Mirjam van Reisen | Credit: be.linkedin.com - Photo: 2015

The Mediterranean Catastrophe Calls For An International Response

By Mirjam van Reisen* | IDN-InDepthNews Viewpoint

BRUSSELS (IDN) – Despite one of the largest humanitarian disasters of recent years unfolding on their doorstep, and another 700 deaths on April 19, the EU and its Member States seem totally paralyzed and incapable of providing an urgent and appropriate response. The deaths of men, women and children only seem to promote further rounds of discussion. These will – in due course – no doubt result in yet another political declaration and yet more empty promises.

The urgency of the situation demands action, not words.

After several years of intense debate, the EU seems further away from providing any tangible and effective response to the crisis than ever before. Europe has proved totally incapable of agreeing to anything that could halt the loss of life in the Mediterranean. While the diplomats and politicians talk interminably the death toll is increasing remorselessly. The deliberate downscaling of search and rescue operations, and the blunt refusal to respond to even the most basic requests for international protection, have caused the death and suffering of some of the most vulnerable and desperate people.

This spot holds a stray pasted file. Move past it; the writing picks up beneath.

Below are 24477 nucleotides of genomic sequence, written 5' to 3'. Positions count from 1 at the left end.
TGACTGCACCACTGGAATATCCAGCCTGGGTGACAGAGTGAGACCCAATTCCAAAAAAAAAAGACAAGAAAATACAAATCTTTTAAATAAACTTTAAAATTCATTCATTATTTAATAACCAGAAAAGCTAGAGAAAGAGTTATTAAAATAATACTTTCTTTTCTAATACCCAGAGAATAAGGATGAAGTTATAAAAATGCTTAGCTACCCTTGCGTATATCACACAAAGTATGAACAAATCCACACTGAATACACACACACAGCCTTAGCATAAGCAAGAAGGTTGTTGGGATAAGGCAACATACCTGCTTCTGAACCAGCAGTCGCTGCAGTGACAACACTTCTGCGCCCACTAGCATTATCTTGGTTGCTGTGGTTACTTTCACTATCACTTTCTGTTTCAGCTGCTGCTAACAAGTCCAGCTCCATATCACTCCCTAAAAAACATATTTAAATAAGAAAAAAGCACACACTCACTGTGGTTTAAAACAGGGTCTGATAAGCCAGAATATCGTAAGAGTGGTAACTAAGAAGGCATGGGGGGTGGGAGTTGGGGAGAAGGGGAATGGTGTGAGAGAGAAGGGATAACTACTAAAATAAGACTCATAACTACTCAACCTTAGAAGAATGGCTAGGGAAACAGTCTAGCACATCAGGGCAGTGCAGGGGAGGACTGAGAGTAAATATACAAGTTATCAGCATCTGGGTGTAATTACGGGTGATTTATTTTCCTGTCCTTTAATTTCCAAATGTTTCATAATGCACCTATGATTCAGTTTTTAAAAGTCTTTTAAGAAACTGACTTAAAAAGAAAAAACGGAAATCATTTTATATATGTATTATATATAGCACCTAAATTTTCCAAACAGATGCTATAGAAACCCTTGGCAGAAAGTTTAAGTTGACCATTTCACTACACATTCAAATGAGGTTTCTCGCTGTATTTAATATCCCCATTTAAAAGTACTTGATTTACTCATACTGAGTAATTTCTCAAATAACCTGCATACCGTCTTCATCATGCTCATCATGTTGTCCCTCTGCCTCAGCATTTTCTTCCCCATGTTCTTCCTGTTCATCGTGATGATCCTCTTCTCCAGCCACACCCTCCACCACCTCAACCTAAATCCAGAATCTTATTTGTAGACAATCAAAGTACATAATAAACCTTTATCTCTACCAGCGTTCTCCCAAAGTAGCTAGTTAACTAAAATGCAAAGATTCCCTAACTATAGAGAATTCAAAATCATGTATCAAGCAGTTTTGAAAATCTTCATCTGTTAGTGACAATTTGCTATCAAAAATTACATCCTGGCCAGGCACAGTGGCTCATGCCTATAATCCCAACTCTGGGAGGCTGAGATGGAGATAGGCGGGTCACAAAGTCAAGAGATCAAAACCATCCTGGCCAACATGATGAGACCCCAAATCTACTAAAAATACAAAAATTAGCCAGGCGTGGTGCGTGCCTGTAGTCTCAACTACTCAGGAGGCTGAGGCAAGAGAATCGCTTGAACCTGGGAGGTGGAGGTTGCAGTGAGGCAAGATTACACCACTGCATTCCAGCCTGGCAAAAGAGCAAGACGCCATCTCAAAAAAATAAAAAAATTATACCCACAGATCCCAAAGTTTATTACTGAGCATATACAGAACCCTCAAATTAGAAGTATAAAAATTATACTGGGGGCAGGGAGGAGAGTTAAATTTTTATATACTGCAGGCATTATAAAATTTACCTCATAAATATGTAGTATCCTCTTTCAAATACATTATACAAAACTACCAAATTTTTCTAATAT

This deliberate refusal to act will come to be seen as one of the biggest humanitarian scandals in recent European history.

The war in Syria is creating the worst global refugee crisis in decades, while the conflicts and crises in Africa have resulted in an ever-increasing flow of people seeking international protection. The scale of the problem combined with the continued paralysis has produced a situation that is spiralling out of control. Almost any response by the EU would now be insufficient. The lack of political will and political leadership has meant that a far wider response is now required.

With no end of the crisis in sight, and to prevent any further deterioration in the situation, the EU should immediately issue a call for an international Mediterranean Summit.

The Summit should enact a range of concrete, emergency measures to halt the deaths of so many people at sea and to provide international protection to the millions desperately seeking safety. The Summit should bring together all the EU’s Member States as well as all the countries of North Africa, other African counties receiving large numbers of refugees from the Syria conflict, the African Union, Turkey, the USA, Canada, Australia and representatives from the Council of Europe and civil society.

Proposed measures to confront the crisis

The package the Summit devises should be comprehensive, covering all aspects of the crisis.

– A multi-annual resettlement program should be agreed that would resettle a minimum of 200,000 people over the next three years, in close cooperation with the UN agencies and the International Organisation for Migration.

– As a matter of priority the 11,000 vulnerable refugees, that are on the UNHCR priority list and have already been screened by the refugee agency and do not pose a security threat, should be brought to safety in EU member states.